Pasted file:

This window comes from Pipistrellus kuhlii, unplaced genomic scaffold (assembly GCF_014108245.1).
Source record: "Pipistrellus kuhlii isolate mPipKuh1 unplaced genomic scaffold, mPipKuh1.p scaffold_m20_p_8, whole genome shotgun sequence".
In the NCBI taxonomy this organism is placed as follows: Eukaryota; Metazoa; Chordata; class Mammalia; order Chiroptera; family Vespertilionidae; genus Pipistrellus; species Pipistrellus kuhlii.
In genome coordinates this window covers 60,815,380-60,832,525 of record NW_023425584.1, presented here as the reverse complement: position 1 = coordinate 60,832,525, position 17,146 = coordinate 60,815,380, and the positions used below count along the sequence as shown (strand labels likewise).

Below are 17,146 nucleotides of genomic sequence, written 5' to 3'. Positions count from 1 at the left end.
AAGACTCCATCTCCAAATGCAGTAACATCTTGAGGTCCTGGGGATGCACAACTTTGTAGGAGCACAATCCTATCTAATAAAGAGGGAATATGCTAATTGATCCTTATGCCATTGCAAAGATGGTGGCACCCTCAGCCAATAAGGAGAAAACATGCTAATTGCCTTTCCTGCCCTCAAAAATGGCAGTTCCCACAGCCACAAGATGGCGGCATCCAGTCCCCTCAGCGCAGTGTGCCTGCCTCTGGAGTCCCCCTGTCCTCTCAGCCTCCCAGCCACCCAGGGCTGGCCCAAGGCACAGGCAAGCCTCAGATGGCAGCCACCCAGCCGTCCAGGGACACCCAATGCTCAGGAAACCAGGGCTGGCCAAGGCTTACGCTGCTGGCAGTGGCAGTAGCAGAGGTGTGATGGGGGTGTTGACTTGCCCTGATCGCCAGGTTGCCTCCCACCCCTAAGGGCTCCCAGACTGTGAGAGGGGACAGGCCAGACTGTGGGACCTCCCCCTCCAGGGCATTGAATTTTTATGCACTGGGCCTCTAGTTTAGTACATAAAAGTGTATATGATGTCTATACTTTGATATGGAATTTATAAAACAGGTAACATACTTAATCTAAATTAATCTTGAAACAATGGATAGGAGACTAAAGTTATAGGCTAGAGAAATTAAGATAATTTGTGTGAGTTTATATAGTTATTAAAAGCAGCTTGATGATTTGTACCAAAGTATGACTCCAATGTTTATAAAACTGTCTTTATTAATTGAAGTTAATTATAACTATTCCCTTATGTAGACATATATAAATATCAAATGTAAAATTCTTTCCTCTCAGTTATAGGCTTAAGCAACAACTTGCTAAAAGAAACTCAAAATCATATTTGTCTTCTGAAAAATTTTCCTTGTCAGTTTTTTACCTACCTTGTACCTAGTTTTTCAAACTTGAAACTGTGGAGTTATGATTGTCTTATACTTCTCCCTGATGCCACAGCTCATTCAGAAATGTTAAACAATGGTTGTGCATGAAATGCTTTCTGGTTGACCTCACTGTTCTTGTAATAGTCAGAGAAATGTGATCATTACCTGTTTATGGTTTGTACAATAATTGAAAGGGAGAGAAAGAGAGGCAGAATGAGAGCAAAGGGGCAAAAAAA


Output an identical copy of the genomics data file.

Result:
This window comes from Pipistrellus kuhlii, unplaced genomic scaffold (assembly GCF_014108245.1).
Source record: "Pipistrellus kuhlii isolate mPipKuh1 unplaced genomic scaffold, mPipKuh1.p scaffold_m20_p_8, whole genome shotgun sequence".
In the NCBI taxonomy this organism is placed as follows: Eukaryota; Metazoa; Chordata; class Mammalia; order Chiroptera; family Vespertilionidae; genus Pipistrellus; species Pipistrellus kuhlii.
In genome coordinates this window covers 60,815,380-60,832,525 of record NW_023425584.1, presented here as the reverse complement: position 1 = coordinate 60,832,525, position 17,146 = coordinate 60,815,380, and the positions used below count along the sequence as shown (strand labels likewise).

Below are 17,146 nucleotides of genomic sequence, written 5' to 3'. Positions count from 1 at the left end.
AAGACTCCATCTCCAAATGCAGTAACATCTTGAGGTCCTGGGGATGCACAACTTTGTAGGAGCACAATCCTATCTAATAAAGAGGGAATATGCTAATTGATCCTTATGCCATTGCAAAGATGGTGGCACCCTCAGCCAATAAGGAGAAAACATGCTAATTGCCTTTCCTGCCCTCAAAAATGGCAGTTCCCACAGCCACAAGATGGCGGCATCCAGTCCCCTCAGCGCAGTGTGCCTGCCTCTGGAGTCCCCCTGTCCTCTCAGCCTCCCAGCCACCCAGGGCTGGCCCAAGGCACAGGCAAGCCTCAGATGGCAGCCACCCAGCCGTCCAGGGACACCCAATGCTCAGGAAACCAGGGCTGGCCAAGGCTTACGCTGCTGGCAGTGGCAGTAGCAGAGGTGTGATGGGGGTGTTGACTTGCCCTGATCGCCAGGTTGCCTCCCACCCCTAAGGGCTCCCAGACTGTGAGAGGGGACAGGCCAGACTGTGGGACCTCCCCCTCCAGGGCATTGAATTTTTATGCACTGGGCCTCTAGTTTAGTACATAAAAGTGTATATGATGTCTATACTTTGATATGGAATTTATAAAACAGGTAACATACTTAATCTAAATTAATCTTGAAACAATGGATAGGAGACTAAAGTTATAGGCTAGAGAAATTAAGATAATTTGTGTGAGTTTATATAGTTATTAAAAGCAGCTTGATGATTTGTACCAAAGTATGACTCCAATGTTTATAAAACTGTCTTTATTAATTGAAGTTAATTATAACTATTCCCTTATGTAGACATATATAAATATCAAATGTAAAATTCTTTCCTCTCAGTTATAGGCTTAAGCAACAACTTGCTAAAAGAAACTCAAAATCATATTTGTCTTCTGAAAAATTTTCCTTGTCAGTTTTTTACCTACCTTGTACCTAGTTTTTCAAACTTGAAACTGTGGAGTTATGATTGTCTTATACTTCTCCCTGATGCCACAGCTCATTCAGAAATGTTAAACAATGGTTGTGCATGAAATGCTTTCTGGTTGACCTCACTGTTCTTGTAATAGTCAGAGAAATGTGATCATTACCTGTTTATGGTTTGTACAATAATTGAAAGGGAGAGAAAGAGAGGCAGAATGAGAGCAAAGGGGCAAAAAAA